the success or failure of a marriage, and answers to these questions
    need to be satisfactory to ensure a peaceful married life.

    7. Understand each other's expectations. Try to get a sense of your
    prospective partner's under- standing of the marriage relationship,
    how he will behave in various situations, and what he wants of you as
    his spouse. These are issues which should be discussed clearly and
    unambiguously as the negotiations progress, not left to become sources
    of disharmony after the marriage because they were never brought up
    beforehand. If you are too shy to ask certain questions, have a person
    you trust do it for you. At an advanced stage of the negotiations,
    such a discussion should include such matters as birth control, when
    children are to be expected, how they are to be raised, how he feels
    about helping with housework and with the children's upbringing,
    whether or not you may go to school or work, relations with his family
    and yours, and other vital issues.

    8. See him interacting with others in various situations. The more
    varied conditions under which you are able to observe your prospective
    partner, the more clues you will have as to his mode of dealing with
    people and circumstances.

    9. Find out what his understanding of Islam is and whether it is
    compatible with your own. This is a very important matter. Is he
    expecting you to do many things which you have not done up to this
    point? If he emphasises " Haraams", especially if you are a new
    Muslimah, and seems unable to tolerate your viewpoint, chances are
    your marriage will be in trouble unless you are flexible enough to
    accommodate yourself to his point of view and possibly a very
    restrictive lifestyle. Let him spell out to you clearly how he intends
    to practise Islam and how he wants you to practise it as his wife so
    there will be no misunderstandings later.

    10. Don't be in a hurry. So many marriages have broken because the
    partners are in such haste that they don't take time to make such
    vital checks as the ones outlined above and rush into things. Shocking
    as it may seem, marriages between Muslims which are contracted and
    then broken within a week or a month or a year have become common
    place occurrences among us. Don't add yourself to the list of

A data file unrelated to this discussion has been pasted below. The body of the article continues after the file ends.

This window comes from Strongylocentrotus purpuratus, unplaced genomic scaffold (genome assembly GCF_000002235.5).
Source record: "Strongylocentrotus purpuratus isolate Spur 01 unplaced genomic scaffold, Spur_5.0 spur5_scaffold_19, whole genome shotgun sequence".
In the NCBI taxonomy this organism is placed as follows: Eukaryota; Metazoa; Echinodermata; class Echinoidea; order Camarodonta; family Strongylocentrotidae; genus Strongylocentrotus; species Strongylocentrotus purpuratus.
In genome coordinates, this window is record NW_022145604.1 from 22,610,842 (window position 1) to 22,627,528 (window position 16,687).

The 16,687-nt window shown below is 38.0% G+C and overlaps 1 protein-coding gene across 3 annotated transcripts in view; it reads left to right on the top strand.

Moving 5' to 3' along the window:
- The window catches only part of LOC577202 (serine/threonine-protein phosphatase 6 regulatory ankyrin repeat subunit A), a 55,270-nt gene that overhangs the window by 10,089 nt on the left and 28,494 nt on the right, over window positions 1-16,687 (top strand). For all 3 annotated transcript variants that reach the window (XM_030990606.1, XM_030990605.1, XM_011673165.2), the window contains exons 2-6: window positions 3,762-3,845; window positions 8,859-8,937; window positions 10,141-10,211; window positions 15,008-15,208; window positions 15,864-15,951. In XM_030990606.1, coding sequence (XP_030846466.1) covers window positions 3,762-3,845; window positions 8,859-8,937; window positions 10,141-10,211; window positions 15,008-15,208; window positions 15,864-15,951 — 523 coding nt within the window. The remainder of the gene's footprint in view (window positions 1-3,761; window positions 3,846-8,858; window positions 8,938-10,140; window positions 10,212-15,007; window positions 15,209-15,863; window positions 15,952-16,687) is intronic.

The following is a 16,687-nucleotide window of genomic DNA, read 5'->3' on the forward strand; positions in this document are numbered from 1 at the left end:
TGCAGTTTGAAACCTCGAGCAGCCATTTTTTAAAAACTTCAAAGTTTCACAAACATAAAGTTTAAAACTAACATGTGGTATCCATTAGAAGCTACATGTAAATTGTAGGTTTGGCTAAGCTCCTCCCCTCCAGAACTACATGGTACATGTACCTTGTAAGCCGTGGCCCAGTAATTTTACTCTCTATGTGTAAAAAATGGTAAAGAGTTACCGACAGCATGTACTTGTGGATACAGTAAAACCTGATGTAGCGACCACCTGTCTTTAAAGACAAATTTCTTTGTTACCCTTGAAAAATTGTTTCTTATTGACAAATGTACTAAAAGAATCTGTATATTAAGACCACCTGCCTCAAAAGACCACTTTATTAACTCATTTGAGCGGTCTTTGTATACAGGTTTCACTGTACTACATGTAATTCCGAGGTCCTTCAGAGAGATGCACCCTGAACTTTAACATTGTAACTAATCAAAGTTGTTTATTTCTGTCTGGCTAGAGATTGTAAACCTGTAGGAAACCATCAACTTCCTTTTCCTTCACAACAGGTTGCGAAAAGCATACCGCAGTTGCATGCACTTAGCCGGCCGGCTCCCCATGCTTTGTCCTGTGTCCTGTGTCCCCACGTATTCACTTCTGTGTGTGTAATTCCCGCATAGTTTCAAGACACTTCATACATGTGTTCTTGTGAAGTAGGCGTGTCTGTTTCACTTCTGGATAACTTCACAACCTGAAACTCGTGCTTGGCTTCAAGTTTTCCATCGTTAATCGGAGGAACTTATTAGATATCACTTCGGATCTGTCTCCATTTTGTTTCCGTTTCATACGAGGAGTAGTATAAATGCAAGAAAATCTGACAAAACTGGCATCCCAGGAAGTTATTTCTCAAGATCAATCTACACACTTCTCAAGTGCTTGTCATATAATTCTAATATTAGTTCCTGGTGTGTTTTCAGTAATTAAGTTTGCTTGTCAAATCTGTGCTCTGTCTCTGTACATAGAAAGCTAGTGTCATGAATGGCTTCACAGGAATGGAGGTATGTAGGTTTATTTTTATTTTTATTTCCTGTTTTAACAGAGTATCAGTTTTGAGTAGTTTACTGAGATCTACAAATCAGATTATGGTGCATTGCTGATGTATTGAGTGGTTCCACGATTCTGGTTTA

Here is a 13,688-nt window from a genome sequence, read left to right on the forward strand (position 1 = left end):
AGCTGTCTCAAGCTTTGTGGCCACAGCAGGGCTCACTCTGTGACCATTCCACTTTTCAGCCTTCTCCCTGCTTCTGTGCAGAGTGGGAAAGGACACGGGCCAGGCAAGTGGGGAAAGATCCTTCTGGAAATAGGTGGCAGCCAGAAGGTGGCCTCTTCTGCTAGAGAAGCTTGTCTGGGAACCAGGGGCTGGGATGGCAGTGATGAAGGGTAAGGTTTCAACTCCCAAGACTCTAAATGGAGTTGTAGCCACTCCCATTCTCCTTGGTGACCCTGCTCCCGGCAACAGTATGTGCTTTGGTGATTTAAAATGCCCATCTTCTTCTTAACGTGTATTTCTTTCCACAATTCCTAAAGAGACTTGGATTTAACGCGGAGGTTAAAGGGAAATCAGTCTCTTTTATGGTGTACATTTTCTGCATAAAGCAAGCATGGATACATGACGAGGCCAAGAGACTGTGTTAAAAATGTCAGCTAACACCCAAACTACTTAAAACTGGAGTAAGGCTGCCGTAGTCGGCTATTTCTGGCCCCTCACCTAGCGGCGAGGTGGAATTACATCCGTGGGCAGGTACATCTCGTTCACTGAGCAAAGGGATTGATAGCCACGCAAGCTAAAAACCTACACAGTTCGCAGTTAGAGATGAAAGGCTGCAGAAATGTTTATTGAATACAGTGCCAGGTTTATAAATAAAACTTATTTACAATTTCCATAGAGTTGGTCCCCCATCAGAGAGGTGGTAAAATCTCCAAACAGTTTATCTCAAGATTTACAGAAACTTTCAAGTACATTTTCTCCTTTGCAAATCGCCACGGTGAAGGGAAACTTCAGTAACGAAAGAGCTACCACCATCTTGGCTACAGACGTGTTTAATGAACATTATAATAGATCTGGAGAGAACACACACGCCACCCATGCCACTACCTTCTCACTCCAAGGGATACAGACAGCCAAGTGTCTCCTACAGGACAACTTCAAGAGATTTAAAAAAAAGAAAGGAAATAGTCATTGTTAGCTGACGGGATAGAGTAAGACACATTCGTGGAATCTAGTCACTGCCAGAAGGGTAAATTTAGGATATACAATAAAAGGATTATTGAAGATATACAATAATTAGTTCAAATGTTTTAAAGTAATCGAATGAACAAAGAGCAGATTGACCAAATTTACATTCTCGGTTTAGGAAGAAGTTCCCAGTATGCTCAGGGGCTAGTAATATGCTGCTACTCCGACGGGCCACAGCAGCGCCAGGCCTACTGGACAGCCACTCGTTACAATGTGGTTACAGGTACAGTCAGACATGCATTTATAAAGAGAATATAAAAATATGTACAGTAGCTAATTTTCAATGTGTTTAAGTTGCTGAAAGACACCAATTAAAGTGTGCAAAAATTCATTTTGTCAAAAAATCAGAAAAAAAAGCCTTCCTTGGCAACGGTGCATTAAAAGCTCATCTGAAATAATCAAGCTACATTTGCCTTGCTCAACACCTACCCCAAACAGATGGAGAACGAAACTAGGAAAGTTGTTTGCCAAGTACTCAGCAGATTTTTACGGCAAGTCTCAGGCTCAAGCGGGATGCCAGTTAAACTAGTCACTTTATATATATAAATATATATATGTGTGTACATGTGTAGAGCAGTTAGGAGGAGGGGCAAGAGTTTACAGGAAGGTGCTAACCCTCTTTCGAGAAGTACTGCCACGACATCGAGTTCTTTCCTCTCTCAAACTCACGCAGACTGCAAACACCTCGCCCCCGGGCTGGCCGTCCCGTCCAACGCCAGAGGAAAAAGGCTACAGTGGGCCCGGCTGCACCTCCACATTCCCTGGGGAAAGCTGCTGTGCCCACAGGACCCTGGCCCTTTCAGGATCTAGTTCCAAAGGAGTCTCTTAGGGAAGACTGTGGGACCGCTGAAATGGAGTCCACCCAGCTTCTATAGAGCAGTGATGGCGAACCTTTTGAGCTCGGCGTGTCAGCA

marriage casualties because you couldn't take time or were too
    desperate for marriage to find out about or get to know the person
    with whom you plan to spend the rest of your life.

    11. Ask yourself, Do I want this man/woman to be the father/mother of
    my children? If it doesn't feel just right to you, think it over
    again. Remember, marriage is not just for today or tomorrow but for
    life, and for the primary purpose of building a family. If the person
    in question doesn't seem like the sort who would make a good parent,
    you are likely to find yourself struggling to raise your children
    without any help from him or her - or even with negative input - in
    the future.

    12. Never allow yourself to be pressured or talked into a marriage.
    Your heart must feel good about it, not someone else's. Again,
    allegations of "Islamicity" - he is pious, has a beard, frequents the
    Masjid, knows about Islam; she wears Hijab, does not talk to men- are
    not necessarily guarantees of a good partner for you or of a good
    marriage, but are only a part of a total picture. If an individual
    practises the Sunnah only in relation to worship or externals, chances
    are he /she has not really understood and is not really living Islam.
    Possessing the affection and Rahmah (mercy) which Islam enjoins
    between marriage partners is vital for a successful relationship, and
    these are the important traits to be looked for in a prospective

    13. Never consent to engaging in a marriage for a fixed period or in
    exchange for a sum of money. (Mut'a marriage). Such marriages are
    expressly forbidden in Islam and entering into them is a sinful act,
    as marriage must be entered into with a clear intention of it being
    permanent, for life, not for a limited and fixed duration.

    If these guidelines are followed, Insha' Allah the chances of making a
    mistake which may mar the remainder of your life may be minimised.

    Choosing a marriage partner is a most serious matter, perhaps the most